Guest essay by Eric Worrall
An opinion piece published in Nature suggests that admitting there are unresolved uncertainties with climate science, improves your credibility with people who don’t already agree with you.
Sociology: Impacts on climate change views
The risks posed by climate change have been a subject of public policy debate in many countries. In some (most notably the United States), even the existence of an anthropogenic element in climate change remains controversial, despite increasing scientific consensus. Consequently, citizens’ acceptance or rejection of consensus science on climate change has become a topic of interest among social scientists. A 2012 paper by Daniel Kahan and colleagues in Nature Climate Change offered relevant insights and received considerable attention among climate scientists.
The stream of social science research on climate risk perceptions, including that of Kahan et al., forces recognition that climate ‘facts’ are not all that matter in judging risks. Values also matter. Climate change and efforts to reduce its risks affect different people and the things they value in different ways that change over time and are not entirely predictable. Climate choices involve trade-offs between different objectives and time horizons, also evoking values.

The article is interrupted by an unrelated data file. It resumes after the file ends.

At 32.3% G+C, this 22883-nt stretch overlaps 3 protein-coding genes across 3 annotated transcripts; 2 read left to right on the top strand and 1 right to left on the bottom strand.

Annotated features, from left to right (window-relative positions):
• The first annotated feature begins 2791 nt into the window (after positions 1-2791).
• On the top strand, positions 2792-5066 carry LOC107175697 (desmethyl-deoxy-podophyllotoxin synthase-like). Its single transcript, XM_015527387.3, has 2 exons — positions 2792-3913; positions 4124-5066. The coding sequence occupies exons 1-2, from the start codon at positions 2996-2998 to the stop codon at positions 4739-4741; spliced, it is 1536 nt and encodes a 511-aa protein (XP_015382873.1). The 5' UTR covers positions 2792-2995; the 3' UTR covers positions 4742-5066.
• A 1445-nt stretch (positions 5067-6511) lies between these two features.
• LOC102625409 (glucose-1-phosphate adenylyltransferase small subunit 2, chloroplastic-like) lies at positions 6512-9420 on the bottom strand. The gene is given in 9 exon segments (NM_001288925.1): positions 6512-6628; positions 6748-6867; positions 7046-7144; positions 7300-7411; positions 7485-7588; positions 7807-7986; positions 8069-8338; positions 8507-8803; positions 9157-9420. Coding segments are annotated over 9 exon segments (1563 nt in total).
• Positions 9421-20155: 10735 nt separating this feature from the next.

To inform such choices, science needs to produce more than just physical facts — it should also attend to the social effects of climate choices, including inaction. Climate education needs to recognize that knowledge is evolving and that some uncertainty is inevitable. In addition to facts, it might offer mental models that embody these complexities and encourage dialogue across different points of view. One potentially useful analogy that has been suggested is coping with progressive medical conditions such as hypertension or atherosclerosis, for which there may be multiple defensible responses, each with associated risks, and room for informed disagreement. Science can promote better-informed choices, but not straightforward answers.
Read more (requires free registration): http://www.nature.com/nclimate/journal/v6/n4/full/nclimate2970.html
The full opinion piece is unrelentingly alarmist – it contains several of the usual tired social signals, referencing the fossil fuel disinformation conspiracy theory, and other climate shibboleths, such as the suggestion that climate skepticism is a right wing phenomenon.
The article is correct about one thing – it recognizes that claiming certainty only plays well with people who are already utterly convinced of your point of view.
The authors seem to think the main uncertainty is deciding how to reduce our impact on the global climate. But as the ghastly track record of failed climate predictions demonstrates, there are huge uncertainties yet to be resolved. Climate scientists can’t even make up their minds about the temperature of the Earth, about whether or not there was a pause in global warming, let alone about what the climate might do next.
To suggest the science is in any way settled is utterly implausible. To base expensive policy decisions on models which have yet to demonstrate any predictive skill is a massive misallocation of economic resources.
Updated to fix a typo